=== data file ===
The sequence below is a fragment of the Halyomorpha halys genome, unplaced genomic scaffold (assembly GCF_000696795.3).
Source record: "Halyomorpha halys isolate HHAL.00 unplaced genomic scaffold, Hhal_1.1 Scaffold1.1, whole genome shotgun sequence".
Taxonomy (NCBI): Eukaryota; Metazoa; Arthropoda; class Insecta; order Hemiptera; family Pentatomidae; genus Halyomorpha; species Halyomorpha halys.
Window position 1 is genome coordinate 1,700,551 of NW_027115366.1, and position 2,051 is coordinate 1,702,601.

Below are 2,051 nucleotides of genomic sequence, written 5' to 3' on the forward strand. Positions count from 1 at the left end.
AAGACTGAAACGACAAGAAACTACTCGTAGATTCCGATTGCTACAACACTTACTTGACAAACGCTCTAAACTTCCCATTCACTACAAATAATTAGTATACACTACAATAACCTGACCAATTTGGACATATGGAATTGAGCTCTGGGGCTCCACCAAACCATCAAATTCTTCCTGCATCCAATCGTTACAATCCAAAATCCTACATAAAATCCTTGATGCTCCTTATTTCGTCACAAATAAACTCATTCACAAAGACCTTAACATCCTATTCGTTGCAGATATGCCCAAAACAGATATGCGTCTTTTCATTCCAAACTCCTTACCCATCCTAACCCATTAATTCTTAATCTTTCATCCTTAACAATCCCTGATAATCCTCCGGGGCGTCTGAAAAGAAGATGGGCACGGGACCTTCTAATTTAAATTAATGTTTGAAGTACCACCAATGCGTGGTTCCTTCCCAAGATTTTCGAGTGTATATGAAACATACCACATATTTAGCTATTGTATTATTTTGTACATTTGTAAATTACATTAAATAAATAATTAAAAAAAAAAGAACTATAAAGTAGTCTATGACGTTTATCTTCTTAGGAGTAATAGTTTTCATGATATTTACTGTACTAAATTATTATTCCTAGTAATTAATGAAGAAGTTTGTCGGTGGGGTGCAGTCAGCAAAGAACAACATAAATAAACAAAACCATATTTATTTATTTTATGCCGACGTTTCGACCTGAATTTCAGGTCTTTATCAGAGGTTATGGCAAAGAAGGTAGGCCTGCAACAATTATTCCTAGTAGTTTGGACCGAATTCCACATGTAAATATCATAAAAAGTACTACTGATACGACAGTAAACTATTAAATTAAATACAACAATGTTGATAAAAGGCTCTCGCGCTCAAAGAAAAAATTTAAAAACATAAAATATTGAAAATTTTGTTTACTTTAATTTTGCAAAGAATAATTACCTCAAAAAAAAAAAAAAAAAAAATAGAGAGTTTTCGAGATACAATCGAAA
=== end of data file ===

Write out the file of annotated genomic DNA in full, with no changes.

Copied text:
The sequence below is a fragment of the Halyomorpha halys genome, unplaced genomic scaffold (assembly GCF_000696795.3).
Source record: "Halyomorpha halys isolate HHAL.00 unplaced genomic scaffold, Hhal_1.1 Scaffold1.1, whole genome shotgun sequence".
Taxonomy (NCBI): Eukaryota; Metazoa; Arthropoda; class Insecta; order Hemiptera; family Pentatomidae; genus Halyomorpha; species Halyomorpha halys.
Window position 1 is genome coordinate 1,700,551 of NW_027115366.1, and position 2,051 is coordinate 1,702,601.

Below are 2,051 nucleotides of genomic sequence, written 5' to 3' on the forward strand. Positions count from 1 at the left end.
AAGACTGAAACGACAAGAAACTACTCGTAGATTCCGATTGCTACAACACTTACTTGACAAACGCTCTAAACTTCCCATTCACTACAAATAATTAGTATACACTACAATAACCTGACCAATTTGGACATATGGAATTGAGCTCTGGGGCTCCACCAAACCATCAAATTCTTCCTGCATCCAATCGTTACAATCCAAAATCCTACATAAAATCCTTGATGCTCCTTATTTCGTCACAAATAAACTCATTCACAAAGACCTTAACATCCTATTCGTTGCAGATATGCCCAAAACAGATATGCGTCTTTTCATTCCAAACTCCTTACCCATCCTAACCCATTAATTCTTAATCTTTCATCCTTAACAATCCCTGATAATCCTCCGGGGCGTCTGAAAAGAAGATGGGCACGGGACCTTCTAATTTAAATTAATGTTTGAAGTACCACCAATGCGTGGTTCCTTCCCAAGATTTTCGAGTGTATATGAAACATACCACATATTTAGCTATTGTATTATTTTGTACATTTGTAAATTACATTAAATAAATAATTAAAAAAAAAAGAACTATAAAGTAGTCTATGACGTTTATCTTCTTAGGAGTAATAGTTTTCATGATATTTACTGTACTAAATTATTATTCCTAGTAATTAATGAAGAAGTTTGTCGGTGGGGTGCAGTCAGCAAAGAACAACATAAATAAACAAAACCATATTTATTTATTTTATGCCGACGTTTCGACCTGAATTTCAGGTCTTTATCAGAGGTTATGGCAAAGAAGGTAGGCCTGCAACAATTATTCCTAGTAGTTTGGACCGAATTCCACATGTAAATATCATAAAAAGTACTACTGATACGACAGTAAACTATTAAATTAAATACAACAATGTTGATAAAAGGCTCTCGCGCTCAAAGAAAAAATTTAAAAACATAAAATATTGAAAATTTTGTTTACTTTAATTTTGCAAAGAATAATTACCTCAAAAAAAAAAAAAAAAAAAATAGAGAGTTTTCGAGATACAATCGAAA